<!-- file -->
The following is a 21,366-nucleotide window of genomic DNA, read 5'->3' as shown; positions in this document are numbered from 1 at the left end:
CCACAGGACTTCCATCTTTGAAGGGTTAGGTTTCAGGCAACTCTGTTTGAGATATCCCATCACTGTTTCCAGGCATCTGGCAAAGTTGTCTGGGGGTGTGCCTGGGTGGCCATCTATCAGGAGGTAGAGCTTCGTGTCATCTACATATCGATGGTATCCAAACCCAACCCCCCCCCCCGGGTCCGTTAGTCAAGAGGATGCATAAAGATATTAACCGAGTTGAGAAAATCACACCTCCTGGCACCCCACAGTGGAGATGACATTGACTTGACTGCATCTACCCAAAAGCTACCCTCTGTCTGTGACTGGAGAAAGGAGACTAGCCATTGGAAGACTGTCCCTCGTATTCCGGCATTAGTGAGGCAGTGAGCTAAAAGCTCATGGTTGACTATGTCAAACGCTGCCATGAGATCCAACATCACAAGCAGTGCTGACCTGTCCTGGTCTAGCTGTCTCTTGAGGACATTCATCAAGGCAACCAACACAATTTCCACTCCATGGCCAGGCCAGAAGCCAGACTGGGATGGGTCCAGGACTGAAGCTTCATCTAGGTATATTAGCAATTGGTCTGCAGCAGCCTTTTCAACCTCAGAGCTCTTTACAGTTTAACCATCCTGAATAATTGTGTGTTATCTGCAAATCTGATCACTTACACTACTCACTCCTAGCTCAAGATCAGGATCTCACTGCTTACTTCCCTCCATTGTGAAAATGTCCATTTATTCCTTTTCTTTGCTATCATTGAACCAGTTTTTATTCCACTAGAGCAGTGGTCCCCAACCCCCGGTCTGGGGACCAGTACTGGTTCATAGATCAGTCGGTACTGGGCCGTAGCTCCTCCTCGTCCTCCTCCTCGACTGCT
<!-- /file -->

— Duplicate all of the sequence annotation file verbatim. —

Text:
The following is a 21,366-nucleotide window of genomic DNA, read 5'->3' as shown; positions in this document are numbered from 1 at the left end:
CCACAGGACTTCCATCTTTGAAGGGTTAGGTTTCAGGCAACTCTGTTTGAGATATCCCATCACTGTTTCCAGGCATCTGGCAAAGTTGTCTGGGGGTGTGCCTGGGTGGCCATCTATCAGGAGGTAGAGCTTCGTGTCATCTACATATCGATGGTATCCAAACCCAACCCCCCCCCCCGGGTCCGTTAGTCAAGAGGATGCATAAAGATATTAACCGAGTTGAGAAAATCACACCTCCTGGCACCCCACAGTGGAGATGACATTGACTTGACTGCATCTACCCAAAAGCTACCCTCTGTCTGTGACTGGAGAAAGGAGACTAGCCATTGGAAGACTGTCCCTCGTATTCCGGCATTAGTGAGGCAGTGAGCTAAAAGCTCATGGTTGACTATGTCAAACGCTGCCATGAGATCCAACATCACAAGCAGTGCTGACCTGTCCTGGTCTAGCTGTCTCTTGAGGACATTCATCAAGGCAACCAACACAATTTCCACTCCATGGCCAGGCCAGAAGCCAGACTGGGATGGGTCCAGGACTGAAGCTTCATCTAGGTATATTAGCAATTGGTCTGCAGCAGCCTTTTCAACCTCAGAGCTCTTTACAGTTTAACCATCCTGAATAATTGTGTGTTATCTGCAAATCTGATCACTTACACTACTCACTCCTAGCTCAAGATCAGGATCTCACTGCTTACTTCCCTCCATTGTGAAAATGTCCATTTATTCCTTTTCTTTGCTATCATTGAACCAGTTTTTATTCCACTAGAGCAGTGGTCCCCAACCCCCGGTCTGGGGACCAGTACTGGTTCATAGATCAGTCGGTACTGGGCCGTAGCTCCTCCTCGTCCTCCTCCTCGACTGCT